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anonymous

  • one year ago

what to learn first c++ or java??? pls give me ana appropriate answer.

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  1. anonymous
    • one year ago
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    anything you can start with,better you go with c++.

  2. DecentNabeel
    • one year ago
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    Java is a independent Plate form and difficulit than c++.. c++ is a sipmle language so i suggest to start first c++ first learn basic concept

  3. DecentNabeel
    • one year ago
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    Are you ok @qwerty_123

  4. hba
    • one year ago
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    You must be kidding me @smilobunny

  5. anonymous
    • one year ago
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    why @hba

  6. hba
    • one year ago
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    Do you have any knowledge of any Structured Programming Language? @qwerty_123

  7. anonymous
    • one year ago
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    I say learn what ever one you want. When someone states one is harder than the other that is subjective and depends on the individual. With either one, you will have to work at learning the same concepts pretty much. With java you will not have to learn about pointers and references, which some find difficult but it really is not. If you want to get into low level like embedded system and such I would start with C++. If you want to get more into high level programming like creating Geographic Information Software I would learn Java. Both are great choices and I say learn them both.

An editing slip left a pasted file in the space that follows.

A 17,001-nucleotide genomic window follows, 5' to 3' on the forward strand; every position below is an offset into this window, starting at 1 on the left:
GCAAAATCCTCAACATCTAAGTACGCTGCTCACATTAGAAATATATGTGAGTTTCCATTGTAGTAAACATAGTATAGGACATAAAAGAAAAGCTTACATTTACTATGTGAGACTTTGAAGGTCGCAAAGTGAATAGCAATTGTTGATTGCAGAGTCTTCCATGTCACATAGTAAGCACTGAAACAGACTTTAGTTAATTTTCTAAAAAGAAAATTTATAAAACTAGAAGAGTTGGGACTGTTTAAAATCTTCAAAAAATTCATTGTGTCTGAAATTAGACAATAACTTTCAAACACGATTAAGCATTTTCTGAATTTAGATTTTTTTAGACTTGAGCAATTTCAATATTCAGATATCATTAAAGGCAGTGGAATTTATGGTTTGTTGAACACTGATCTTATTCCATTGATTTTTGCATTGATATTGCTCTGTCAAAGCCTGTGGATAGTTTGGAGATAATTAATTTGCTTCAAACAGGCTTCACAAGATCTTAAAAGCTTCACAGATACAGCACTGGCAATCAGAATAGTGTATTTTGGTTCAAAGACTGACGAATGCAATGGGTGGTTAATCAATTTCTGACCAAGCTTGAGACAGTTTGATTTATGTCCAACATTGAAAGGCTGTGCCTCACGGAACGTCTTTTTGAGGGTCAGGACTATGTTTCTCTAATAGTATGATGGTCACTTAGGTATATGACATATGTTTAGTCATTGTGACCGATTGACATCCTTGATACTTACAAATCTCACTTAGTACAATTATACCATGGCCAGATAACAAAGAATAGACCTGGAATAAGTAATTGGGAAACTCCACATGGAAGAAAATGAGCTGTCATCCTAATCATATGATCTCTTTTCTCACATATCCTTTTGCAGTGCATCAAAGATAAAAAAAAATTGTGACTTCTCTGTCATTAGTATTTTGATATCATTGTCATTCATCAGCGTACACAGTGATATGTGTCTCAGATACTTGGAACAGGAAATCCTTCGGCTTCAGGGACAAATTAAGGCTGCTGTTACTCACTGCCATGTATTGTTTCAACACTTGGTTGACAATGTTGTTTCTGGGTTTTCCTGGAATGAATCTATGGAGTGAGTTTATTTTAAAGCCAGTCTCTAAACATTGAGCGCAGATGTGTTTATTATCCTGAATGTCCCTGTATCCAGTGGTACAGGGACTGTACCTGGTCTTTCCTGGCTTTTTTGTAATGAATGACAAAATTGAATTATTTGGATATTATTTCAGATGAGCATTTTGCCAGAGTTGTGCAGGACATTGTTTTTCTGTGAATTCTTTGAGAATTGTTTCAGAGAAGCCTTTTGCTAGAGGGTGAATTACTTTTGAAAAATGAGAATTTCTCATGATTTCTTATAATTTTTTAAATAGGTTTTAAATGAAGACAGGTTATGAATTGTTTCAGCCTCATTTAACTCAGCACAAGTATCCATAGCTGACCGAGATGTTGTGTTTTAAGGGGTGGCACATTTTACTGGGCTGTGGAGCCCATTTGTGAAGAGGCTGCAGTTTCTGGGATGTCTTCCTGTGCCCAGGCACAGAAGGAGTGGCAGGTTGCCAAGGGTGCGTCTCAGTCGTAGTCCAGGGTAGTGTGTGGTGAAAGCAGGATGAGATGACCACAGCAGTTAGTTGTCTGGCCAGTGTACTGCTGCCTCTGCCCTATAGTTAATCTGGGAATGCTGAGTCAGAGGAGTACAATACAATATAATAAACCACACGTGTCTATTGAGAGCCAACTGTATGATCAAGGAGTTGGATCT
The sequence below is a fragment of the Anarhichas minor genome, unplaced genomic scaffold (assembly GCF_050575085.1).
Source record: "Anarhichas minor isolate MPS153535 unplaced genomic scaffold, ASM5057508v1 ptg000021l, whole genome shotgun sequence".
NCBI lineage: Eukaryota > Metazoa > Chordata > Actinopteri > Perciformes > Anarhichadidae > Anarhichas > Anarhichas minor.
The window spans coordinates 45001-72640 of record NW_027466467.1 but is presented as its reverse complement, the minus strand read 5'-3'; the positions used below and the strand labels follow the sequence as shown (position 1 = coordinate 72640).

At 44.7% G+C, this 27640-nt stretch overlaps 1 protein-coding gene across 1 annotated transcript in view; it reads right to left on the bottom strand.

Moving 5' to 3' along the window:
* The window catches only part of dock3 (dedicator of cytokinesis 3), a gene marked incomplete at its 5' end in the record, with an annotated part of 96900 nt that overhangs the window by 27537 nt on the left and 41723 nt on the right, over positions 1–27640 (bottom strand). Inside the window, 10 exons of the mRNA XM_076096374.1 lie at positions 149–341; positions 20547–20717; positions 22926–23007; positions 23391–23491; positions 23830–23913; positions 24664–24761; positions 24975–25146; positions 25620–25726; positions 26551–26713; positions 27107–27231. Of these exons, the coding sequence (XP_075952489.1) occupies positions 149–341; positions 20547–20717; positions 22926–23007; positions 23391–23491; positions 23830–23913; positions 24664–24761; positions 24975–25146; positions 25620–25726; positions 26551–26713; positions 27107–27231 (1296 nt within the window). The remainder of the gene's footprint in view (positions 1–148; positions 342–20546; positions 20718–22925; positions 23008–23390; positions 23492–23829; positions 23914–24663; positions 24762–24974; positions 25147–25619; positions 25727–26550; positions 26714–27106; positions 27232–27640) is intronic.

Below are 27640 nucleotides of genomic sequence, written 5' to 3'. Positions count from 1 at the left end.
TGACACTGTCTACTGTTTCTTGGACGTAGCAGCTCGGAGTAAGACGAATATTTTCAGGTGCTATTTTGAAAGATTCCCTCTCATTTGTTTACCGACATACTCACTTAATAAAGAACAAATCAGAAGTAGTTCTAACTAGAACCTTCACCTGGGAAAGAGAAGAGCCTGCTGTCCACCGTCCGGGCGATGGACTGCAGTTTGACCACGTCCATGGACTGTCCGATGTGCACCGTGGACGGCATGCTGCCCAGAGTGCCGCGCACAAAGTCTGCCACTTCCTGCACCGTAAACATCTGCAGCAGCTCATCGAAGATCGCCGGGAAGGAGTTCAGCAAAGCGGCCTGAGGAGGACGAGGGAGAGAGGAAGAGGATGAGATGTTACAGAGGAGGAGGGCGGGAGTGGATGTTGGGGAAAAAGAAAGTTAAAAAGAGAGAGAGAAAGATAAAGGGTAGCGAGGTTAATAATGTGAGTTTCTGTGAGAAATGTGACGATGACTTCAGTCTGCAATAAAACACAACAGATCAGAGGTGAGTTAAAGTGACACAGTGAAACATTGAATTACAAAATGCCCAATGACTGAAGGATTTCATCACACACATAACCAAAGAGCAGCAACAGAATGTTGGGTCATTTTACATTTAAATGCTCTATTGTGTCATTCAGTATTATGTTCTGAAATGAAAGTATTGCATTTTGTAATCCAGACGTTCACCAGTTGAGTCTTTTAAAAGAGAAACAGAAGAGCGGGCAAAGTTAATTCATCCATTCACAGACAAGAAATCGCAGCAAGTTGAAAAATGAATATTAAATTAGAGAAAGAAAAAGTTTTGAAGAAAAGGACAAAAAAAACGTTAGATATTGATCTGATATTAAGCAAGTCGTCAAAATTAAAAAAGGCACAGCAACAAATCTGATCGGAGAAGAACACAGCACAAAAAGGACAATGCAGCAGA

8. anonymous
    • one year ago
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    If you are just starting out, I would also recommend python.

  9. rsmith6559
    • one year ago
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    Python and Java are both good beginning languages. C++ runs fast because the programmer has to manage things that Python and Java handle for you. Java has a fair amount of structure, that in beginning programs are just opportunities for a novice programmer to make errors. Java's syntax is very similar to C++ and similar to all the other C type languages, so if you're going on to other languages, it's worth the effort. Python has almost no overhead, so it's very easy for beginning programmers. Python's syntax is not that C-like, so IMO, it doesn't carry as well into other languages, but if it's your only language, I would recommend it.

  10. anonymous
    • one year ago
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    I would also consider what you want to do with your programming skills. Do you want to develop applications for mobile platforms or web development, etc? Sometimes which language you learn depends on what you want to do with it (i.e. JavaScript for web development, Python or Java, etc. to build applications). However, I would recommend starting with an easy-to-learn language like Python just to get the hang of how programming works. Almost all programming languages have some similarities so the skills you learn studying python would transfer to other languages.